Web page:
Danny Jacobs, M.D., is president of OHSU. Sharon Anderson, M.D., is executive vice president and dean of the OHSU School of Medicine. John G. Hunter, M.D., is executive vice president and chief executive of the OHSU health system.
As Oregon’s only public academic health center with statewide missions in patient care, research and education, the temporary deactivation of OHSU Hospital’s Heart Transplant Program was among the most difficult decisions we have ever made. This was the right thing to do at the time, just as reactivating the program is the right thing to do for our patients and trainees.
We recognize, and are deeply sorry for, the distress our patients endured when we temporarily deactivated our program. After ensuring continuity of care for those impacted, we focused intently on identifying and addressing factors that led to program deactivation, and, at the same time, worked to rebuild it based on important lessons we learned after rigorous internal and external reviews. That information was compiled in a public statement, “OHSU Heart Transplant Program: Lessons learned.”
This program, like the other transplant programs OHSU has led in the last 60 years, provides a critically important option for many Oregonians. Transplants are only necessary in the direst of circumstances, when other treatments are unsuccessful or not an option, and transplantation is the only hope to extend life. Because of this reality, all transplants are high-risk, complex procedures, and many factors contribute to their success or failure.
We are proud of our outstanding track record of safety and patient outcomes. Before the temporary deactivation, the OHSU Heart Transplant Program consistently exceeded national standards for one-year survival rates. We are very disappointed that The Oregonian article, “Deaths at OHSU Heart Transplant Program spiked before program shut down,” implies a connection between the deactivation of the Heart Transplant Program with past adverse outcomes. Our voluntary deactivation was entirely unrelated to deaths that occurred in 2017.
In fact, in 2018, before our Heart Transplant Program was temporarily deactivated, the one-year survival rate for patients who received heart transplants at OHSU was 100%. In other words, our Heart Transplant Program exceeded national benchmarks in providing safe, high-quality care.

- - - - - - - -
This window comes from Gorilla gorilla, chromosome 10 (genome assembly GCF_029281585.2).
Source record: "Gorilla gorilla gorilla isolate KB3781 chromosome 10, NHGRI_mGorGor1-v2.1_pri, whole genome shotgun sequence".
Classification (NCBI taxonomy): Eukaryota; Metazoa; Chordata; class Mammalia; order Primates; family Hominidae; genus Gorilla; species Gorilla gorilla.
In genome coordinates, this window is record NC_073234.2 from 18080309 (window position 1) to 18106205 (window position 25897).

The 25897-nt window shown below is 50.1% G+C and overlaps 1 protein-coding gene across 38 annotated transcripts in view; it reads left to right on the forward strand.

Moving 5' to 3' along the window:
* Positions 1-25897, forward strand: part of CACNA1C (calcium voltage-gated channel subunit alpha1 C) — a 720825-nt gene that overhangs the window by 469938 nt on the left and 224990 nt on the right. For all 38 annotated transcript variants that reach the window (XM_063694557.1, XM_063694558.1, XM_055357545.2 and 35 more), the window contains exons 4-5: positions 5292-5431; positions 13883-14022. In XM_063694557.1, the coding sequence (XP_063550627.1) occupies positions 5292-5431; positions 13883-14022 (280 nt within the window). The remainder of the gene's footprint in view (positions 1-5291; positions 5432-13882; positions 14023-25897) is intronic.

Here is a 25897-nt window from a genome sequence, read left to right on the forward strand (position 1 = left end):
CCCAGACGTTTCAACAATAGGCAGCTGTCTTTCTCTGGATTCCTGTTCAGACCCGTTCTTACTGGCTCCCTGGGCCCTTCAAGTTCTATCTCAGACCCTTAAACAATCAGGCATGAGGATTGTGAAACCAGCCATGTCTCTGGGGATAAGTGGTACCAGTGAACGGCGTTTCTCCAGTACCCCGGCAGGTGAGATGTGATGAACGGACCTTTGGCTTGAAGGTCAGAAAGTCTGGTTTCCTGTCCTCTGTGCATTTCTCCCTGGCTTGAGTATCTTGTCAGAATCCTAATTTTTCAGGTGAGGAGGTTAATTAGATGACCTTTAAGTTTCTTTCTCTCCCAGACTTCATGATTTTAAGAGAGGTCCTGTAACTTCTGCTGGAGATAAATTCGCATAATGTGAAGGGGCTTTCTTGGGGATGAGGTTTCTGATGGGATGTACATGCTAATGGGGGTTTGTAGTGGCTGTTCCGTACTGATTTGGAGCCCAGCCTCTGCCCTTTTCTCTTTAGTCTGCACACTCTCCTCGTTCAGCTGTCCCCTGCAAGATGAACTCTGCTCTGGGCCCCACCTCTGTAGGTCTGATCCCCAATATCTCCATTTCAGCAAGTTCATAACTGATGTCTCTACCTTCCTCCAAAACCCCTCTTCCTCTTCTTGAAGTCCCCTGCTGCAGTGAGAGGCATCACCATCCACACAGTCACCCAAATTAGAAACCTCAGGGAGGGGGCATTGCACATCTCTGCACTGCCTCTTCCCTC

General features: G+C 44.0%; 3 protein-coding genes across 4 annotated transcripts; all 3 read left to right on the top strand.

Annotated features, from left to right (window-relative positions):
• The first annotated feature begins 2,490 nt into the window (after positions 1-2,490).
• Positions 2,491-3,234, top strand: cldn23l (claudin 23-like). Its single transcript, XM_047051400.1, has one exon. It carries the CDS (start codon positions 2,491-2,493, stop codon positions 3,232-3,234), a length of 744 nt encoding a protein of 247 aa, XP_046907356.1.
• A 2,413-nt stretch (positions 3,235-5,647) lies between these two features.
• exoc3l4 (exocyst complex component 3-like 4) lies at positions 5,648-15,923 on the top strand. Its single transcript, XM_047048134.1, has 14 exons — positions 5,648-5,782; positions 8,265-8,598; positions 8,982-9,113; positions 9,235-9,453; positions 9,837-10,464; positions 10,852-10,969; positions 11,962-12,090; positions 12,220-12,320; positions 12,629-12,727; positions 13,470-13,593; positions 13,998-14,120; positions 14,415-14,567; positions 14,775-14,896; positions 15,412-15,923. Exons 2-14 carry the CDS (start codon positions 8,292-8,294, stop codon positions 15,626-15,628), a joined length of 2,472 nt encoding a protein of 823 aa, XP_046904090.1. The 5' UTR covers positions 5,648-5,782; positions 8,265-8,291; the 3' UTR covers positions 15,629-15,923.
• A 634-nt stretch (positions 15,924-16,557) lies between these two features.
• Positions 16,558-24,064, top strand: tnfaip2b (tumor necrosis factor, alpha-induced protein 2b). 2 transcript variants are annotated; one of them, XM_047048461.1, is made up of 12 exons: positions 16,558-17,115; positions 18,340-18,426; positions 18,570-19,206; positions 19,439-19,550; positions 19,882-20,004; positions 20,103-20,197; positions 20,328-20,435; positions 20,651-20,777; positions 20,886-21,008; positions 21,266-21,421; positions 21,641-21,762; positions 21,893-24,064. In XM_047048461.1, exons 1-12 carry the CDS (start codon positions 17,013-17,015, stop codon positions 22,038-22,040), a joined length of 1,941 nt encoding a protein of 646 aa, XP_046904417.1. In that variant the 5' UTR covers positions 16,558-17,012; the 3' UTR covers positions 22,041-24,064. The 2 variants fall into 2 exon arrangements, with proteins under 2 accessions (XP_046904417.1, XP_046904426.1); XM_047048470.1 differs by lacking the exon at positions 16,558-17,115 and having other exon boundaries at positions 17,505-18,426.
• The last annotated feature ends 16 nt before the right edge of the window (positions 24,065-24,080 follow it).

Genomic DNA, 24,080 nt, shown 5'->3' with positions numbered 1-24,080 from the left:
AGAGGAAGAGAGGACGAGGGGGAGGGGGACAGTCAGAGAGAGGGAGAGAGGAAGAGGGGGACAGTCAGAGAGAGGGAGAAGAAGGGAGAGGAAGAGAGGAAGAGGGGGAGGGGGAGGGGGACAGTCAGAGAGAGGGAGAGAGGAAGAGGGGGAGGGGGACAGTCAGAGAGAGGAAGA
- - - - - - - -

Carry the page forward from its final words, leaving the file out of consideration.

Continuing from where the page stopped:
When a heart transplant patient dies within one year of transplant, the entire health care team at OHSU grieves, and it is standard practice to review what, if anything, could have been done differently for that patient and others to come. The reviews for each patient death included analyses of every possible activity that could have adversely affected patient outcomes, including quality of the organs that were received, and all components of pre-operative preparation, transplantation procedures and the care received after surgery.
Our expert multidisciplinary team found no significant trends of any kind that could be attributed to the unfortunate patient outcomes. Rather, the reasons were determined to be unique to each individual patient -- there was no evidence of systemic issues -- and we fully expect to resume providing exemplary care to our patients when the program is reactivated.
It is devastating when any patient dies, but we also know that other premier heart transplantation programs have years when their outcomes were below expectations, if for no other reason than the complexity of the patient conditions and the procedures.
Our attention is focused on rebuilding the Heart Transplant Program to serve the public with our comprehensive expertise. We are aggressively recruiting advanced heart failure cardiologists from the nation’s leading transplant programs to join our existing team of experts providing comprehensive, leading-edge cardiovascular services, and are very pleased with our progress to date. And, as with all our other programs throughout OHSU, our research in this field will help to deliver life-saving benefits to Oregonians and others around the world.
We are excited to be on track for reactivation and look forward to serving our state, our region and our nation.
This Viewpoint was originally published in The Oregonian on July 21, 2019.